I have been slowly working my way through Daina Tamina’s book Crocheting Adventures with Hyperbolic Planes.
A hyperbolic plane is a surface in which the space curves away from itself at every point. Like a Euclidean plane it is open and infinite, but it has a more complex and counterintuitive geometry. The hyperbolic plane is sometimes described as a surface in which the space expands. [Source]
My investigations of the hyperbolic plane has coincided with the current horrors in the U.S. I started my investigation of how different ratios impact the structure of the final (infinite) product. One thing I had to change about my crocheting was to adjust my typical “tension” (how tight or loose your stitches are). For Hyperbolic crochet you have to make much tighter stitches. I think this is because when you crochet tightly the surface stays relatively stiff allowing you investigate and mainupulate it more easlily than if the gauge is looser.
As I’ve been working on tightening up my stiches I’ve also been mourning the thousands of young lives impacted by the racist, xenophobic, HATEFUL, men and women carrying out the work of creating an endless life of chaos for children and their already persecuted families. Tightening up my stiches has also helped me stay focus so I can keep a semblance of composure for my daughter’s sake. As I’ve been crocheting I’ve realized the metaphor of this effort — I am working to literally tighten the bonds between each loop, to keep them strong and together with dignity. I was raised agnostic but this piece I’m making is a mathematical version of a prayer shawl. Each firm connection between one loop and another is my hope and prayer that somehow, someday, separated families will be reunited in joy and healing. I will not stop until the horrors stop.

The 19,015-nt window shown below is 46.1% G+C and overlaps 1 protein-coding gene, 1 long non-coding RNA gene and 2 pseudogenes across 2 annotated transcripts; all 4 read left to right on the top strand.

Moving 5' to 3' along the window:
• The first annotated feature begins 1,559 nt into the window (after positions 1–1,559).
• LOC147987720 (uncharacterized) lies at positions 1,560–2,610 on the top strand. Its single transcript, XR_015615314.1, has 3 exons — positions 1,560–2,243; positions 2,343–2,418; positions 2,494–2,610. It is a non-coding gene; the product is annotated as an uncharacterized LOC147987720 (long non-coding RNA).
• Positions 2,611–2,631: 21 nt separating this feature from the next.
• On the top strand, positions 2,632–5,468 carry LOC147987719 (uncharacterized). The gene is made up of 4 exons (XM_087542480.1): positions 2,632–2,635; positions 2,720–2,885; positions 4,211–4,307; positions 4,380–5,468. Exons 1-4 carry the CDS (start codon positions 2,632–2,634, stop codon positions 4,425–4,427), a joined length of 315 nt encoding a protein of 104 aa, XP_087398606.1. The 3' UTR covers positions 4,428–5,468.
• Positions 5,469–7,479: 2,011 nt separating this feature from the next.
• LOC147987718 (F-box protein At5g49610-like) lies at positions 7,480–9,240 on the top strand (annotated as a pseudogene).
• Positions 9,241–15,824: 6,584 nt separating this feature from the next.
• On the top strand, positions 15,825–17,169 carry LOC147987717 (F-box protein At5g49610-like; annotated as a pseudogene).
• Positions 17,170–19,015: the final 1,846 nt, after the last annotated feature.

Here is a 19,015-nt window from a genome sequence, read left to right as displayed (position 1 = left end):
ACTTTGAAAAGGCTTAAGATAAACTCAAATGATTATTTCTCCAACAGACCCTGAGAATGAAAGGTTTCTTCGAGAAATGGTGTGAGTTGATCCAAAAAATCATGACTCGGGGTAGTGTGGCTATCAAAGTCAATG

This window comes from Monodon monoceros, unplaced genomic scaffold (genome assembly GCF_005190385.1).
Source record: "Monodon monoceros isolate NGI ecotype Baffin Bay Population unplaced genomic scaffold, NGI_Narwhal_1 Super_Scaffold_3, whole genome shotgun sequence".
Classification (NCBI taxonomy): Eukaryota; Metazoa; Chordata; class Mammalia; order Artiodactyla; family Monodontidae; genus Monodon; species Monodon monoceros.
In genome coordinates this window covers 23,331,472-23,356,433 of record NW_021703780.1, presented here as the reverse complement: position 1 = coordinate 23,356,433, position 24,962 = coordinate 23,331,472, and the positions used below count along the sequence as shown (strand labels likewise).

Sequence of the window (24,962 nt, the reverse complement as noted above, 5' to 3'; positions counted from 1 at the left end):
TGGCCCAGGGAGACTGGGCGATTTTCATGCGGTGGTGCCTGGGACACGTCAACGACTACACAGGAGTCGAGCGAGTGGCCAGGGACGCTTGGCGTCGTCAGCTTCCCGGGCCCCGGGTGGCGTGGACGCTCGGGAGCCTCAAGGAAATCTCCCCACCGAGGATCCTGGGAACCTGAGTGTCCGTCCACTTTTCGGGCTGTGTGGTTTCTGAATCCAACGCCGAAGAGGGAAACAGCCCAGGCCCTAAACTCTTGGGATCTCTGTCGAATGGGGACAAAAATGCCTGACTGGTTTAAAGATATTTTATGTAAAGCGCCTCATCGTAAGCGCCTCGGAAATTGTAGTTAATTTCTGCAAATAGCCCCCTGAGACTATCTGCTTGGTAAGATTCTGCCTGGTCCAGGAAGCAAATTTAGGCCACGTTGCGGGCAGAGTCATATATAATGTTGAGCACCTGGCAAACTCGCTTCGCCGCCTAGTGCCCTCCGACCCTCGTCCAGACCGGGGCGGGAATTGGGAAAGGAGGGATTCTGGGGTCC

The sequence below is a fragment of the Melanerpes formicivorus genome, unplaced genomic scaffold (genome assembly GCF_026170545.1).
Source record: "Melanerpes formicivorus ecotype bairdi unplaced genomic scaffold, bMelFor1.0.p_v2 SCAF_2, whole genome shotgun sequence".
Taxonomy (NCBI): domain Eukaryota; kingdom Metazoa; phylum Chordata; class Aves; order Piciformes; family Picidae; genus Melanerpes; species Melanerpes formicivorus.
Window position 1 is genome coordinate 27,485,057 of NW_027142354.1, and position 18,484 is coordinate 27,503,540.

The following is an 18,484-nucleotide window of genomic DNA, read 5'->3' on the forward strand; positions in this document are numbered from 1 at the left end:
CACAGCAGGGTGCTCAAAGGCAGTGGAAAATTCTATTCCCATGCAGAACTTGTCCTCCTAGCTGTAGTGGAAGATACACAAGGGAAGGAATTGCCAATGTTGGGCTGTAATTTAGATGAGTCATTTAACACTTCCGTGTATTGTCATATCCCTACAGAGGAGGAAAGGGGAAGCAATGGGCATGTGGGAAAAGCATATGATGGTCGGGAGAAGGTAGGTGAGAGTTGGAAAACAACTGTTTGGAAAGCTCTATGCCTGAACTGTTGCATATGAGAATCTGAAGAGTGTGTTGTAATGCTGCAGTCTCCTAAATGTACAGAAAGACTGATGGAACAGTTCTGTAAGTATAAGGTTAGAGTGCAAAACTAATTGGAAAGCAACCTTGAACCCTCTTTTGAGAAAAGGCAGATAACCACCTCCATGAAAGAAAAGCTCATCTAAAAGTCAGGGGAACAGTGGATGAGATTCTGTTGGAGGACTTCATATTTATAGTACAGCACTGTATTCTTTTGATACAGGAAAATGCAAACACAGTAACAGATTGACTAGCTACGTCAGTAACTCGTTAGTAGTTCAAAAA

I will, of course, continue to engage in other activities to help restore jutice and humane treatment of those who seek asylum on our borders but I will not stop pulling the stitches as tightly together as I can until this human-made catastrophe is resolved. Here are the first few stages of the 5+1 Hyperbolic Plane with the most beautiful structure I’ve seen so far and the most beautiful yarn I have ever encountered. I hope, although I am not completely hopeful, that this current bit of history will resolve peacefully within a democracy that has, so far, stood the test of time. I plan to update my progress here.
Week of June 17, 2018
Week of June 24, 2018
Week of July 2, 2018
Week of July 9, 2018
Malke Rosenfeld is a percussive dance teaching artist, Heinemann author, editor, math explorer, and presenter whose interests focus on the learning that happens at the intersection of math and the moving body. She delights in creating rich environments in which children and adults can explore, make, play, and talk math based on their own questions and inclinations.You can find out more about her work at malkerosenfeld.com, on Twitter, Instagram, or Facebook.